Arnt Gulbrandsen
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An aside on and the Xbox 360 is a fine library. High DWIM factor. So I was happy when Microsoft suggested that I use instead of the class Microsoft had previously suggested as the best-supported, JavascriptSerializer.

Starting with the July 2012 release, the Xbox ADK contains an integrated version of Unfortunately it seems dynamic types don't work on the Xbox 360, so they removed all the dynamic parts of JSON (ie. JS and most of the O).

Thus, for using on the Xbox, the following three rules apply: Use using Json.Net.Adk; instead of the proper package name. Use only JsonTextReader and its helpers (JsonToken, IJsonLineInfo) to parse. Use printf to write JSON.

Should you feel tempted to use's excellent higher-level functionality, forget it. It's not there. The Microsoft Help page spends six sentences describing, and that really is everything you can use.

I do wonder why dynamic doesn't work, and why that and the lack of the Microsoft.Csharp assembly isn't documented.


Oryx failed

About ten years ago, Abhijit Menon-Sen and I discussed email storage, archiving and access, and set out to write something good. We failed. It's time to think about why; if this reads like a stream of consciousness it's because I'm thinking.

We were right: Archiving all mail and searching it is the right approach. Gmail has a billion users. (Hm. How many of the people who told me I was wrong in 2002 use gmail now? I can think of at least five.) But we still failed. (more…)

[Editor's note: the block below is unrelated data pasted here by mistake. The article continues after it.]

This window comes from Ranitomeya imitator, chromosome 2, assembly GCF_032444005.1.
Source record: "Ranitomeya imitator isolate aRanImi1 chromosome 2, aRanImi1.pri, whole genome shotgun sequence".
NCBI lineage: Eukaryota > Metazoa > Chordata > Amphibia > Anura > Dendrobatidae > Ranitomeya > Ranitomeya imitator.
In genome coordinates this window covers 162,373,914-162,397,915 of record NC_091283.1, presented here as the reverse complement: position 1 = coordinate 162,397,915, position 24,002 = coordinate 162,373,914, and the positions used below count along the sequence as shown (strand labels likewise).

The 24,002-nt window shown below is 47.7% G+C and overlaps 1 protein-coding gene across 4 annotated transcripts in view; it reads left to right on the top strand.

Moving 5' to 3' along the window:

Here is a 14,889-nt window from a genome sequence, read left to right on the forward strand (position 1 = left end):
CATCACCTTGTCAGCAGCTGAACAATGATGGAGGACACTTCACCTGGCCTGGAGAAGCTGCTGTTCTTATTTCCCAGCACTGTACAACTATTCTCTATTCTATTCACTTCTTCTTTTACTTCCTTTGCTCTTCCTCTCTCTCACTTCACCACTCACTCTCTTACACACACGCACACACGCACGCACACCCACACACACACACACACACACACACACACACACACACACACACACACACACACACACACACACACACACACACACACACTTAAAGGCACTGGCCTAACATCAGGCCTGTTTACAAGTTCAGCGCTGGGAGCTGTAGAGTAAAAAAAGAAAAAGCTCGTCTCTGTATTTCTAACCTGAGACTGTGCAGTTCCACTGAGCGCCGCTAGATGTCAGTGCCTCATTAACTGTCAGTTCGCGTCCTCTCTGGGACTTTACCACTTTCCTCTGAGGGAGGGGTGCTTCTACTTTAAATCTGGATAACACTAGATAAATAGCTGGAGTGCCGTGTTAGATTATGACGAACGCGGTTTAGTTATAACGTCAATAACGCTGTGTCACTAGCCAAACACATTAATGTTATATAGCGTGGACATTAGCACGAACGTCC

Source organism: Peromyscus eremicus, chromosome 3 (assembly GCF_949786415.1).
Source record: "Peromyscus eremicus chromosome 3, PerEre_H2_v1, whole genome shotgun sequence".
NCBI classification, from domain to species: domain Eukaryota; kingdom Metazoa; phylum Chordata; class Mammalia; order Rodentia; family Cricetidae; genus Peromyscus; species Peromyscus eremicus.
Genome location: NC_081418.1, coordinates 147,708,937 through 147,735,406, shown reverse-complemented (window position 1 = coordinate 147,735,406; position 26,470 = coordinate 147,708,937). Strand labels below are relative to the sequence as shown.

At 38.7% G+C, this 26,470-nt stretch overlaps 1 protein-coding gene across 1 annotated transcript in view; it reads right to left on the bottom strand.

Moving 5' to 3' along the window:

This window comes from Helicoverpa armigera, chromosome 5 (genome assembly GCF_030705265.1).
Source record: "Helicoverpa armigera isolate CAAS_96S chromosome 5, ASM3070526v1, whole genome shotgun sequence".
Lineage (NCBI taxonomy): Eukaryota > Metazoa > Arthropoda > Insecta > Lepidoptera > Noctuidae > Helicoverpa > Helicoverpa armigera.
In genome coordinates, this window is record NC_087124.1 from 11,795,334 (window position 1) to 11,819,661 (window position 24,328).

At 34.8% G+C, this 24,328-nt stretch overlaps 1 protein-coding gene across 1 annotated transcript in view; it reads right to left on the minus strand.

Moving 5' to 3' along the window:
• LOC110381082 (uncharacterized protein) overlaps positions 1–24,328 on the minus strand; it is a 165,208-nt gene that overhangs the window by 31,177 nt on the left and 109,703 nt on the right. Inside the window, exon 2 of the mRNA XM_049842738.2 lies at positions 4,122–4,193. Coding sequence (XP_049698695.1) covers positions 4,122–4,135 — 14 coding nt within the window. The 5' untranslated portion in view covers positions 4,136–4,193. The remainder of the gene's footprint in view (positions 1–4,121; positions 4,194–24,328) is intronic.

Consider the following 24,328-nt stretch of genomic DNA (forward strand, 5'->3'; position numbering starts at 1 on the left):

Man is the measure of all things

Le Corbusier said so. Noone seems to understand it.

A window sill is not 1m above the floor. A window is properly located so its centre is 1.0 eyeheights above the floor and its size is 1.0 visionwidths, because man is the measure of all things. A good architect resolves these difficult units appropriately to the building.

The same applies to doors, stair steps, GUI animation times and technical writing. The reader's comprehension is the measure, not logical structure or the writer's composition ideal.


Trolltech's documentation process

When I arrived at Trolltech, there wasn't much documentation for Qt. Some good intentions, some outdated Τεχ source, no plan for improvement. Having suffered from that (I was the world's first external Qt user and needed documentation) I set about writing a usable documentation tool and documentation. One of my jobs became Documentation Supremo. I wrote some/much documentation, wrote the tools, kept track of quality and gradually improved the way we produced our documentation.

I did not write all of the documentation, far from it. While I wrote much and looked at the rest, I could not have written all. It was essential that everyone who wrote code, also wrote documentation.

Our documentation process worked (we wrote documentation and it largely satisfied the readers), so in this post I attempt to document what we did and what made our process succeed. (more…)


Colour calibration with linux and the Colorhug

My main desktop computer is a linux box with three screens. Today I calibrated all three screens, one of them for the first time ever.

An aside. There are two real ways to calibrate a monitor. The cheap option is to use a colourimeter: a device which measures red, green and blue levels. (more…)